While it can be depressing to realise that an action you felt good about is actually not as helpful as you thought, it’s important not to despair. Education is the first step, and there are indeed many small things you can do that will make a positive difference, including reducing, occasionally going without, educating others, and making your voice heard to corporations and your local governmental representatives.

Low impact living: Why bother?

A question that many people pose when it comes to doing small, good actions for the environment is – why bother? If it’s not convenient for me, why should I do it? My actions aren’t going to make a difference, I’m just one person.

Or another common objection, “How are you be eco-friendly if you still take flights/use a cell phone made of parts with a large negative impact/ etc.?”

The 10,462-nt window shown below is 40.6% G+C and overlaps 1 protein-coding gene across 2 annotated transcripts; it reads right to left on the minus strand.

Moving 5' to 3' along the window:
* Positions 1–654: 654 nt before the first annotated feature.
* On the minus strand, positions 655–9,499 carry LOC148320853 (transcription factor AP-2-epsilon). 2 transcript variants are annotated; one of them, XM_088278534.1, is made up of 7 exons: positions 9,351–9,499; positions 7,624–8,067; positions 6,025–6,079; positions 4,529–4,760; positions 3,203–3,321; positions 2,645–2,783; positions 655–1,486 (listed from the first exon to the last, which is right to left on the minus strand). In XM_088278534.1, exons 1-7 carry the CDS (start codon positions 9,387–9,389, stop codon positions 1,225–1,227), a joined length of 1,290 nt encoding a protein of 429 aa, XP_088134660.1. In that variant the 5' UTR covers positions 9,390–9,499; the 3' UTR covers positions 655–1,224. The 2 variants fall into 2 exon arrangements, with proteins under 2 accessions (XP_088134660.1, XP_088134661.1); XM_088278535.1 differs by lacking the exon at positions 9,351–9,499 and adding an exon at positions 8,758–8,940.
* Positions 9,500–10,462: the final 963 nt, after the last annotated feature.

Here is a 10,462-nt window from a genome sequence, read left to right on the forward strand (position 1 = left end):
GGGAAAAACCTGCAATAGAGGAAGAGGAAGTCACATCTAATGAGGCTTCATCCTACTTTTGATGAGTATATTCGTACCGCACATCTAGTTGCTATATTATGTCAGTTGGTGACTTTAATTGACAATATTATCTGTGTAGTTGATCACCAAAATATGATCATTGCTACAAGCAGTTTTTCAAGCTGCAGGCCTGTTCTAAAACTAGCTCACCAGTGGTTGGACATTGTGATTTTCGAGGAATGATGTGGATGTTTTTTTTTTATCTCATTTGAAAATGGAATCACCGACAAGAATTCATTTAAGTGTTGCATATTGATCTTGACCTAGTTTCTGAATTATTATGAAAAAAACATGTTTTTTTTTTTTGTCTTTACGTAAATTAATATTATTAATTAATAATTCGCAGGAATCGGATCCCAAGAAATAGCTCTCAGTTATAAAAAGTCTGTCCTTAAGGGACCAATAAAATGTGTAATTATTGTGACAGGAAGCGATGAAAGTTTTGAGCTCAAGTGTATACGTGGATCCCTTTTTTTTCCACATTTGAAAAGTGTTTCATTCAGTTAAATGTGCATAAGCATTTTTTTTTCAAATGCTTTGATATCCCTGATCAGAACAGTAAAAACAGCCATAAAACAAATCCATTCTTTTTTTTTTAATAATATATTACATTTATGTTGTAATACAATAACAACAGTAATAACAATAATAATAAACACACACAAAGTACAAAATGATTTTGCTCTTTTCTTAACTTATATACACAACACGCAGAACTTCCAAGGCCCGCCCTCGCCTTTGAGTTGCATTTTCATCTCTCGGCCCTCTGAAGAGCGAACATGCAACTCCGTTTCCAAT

I think there are three important points to make here.

The first, which I think is most relevant to me, is the idea of living in alignment with your values. As I have embraced the concept of mindfulness more in recent years, I’ve tried to become more conscious, aware and mindful of all of my choices, and the impact that they have. For me, this also meant thinking more about the waste that I produce, and trying to minimise it wherever possible. This has also meant trying to buy more of my clothes secondhand, to purchase things with less packaging, and to eliminate meat from my diet. Am I perfect? Far from it. I still buy some clothes new, I still occasionally eat fish, and I sometimes still slip up and end up having to use single-use plastic. I do what’s feasible and practical for me at this point in my life, keeping in mind the impact that my actions have, and minimising it where I can.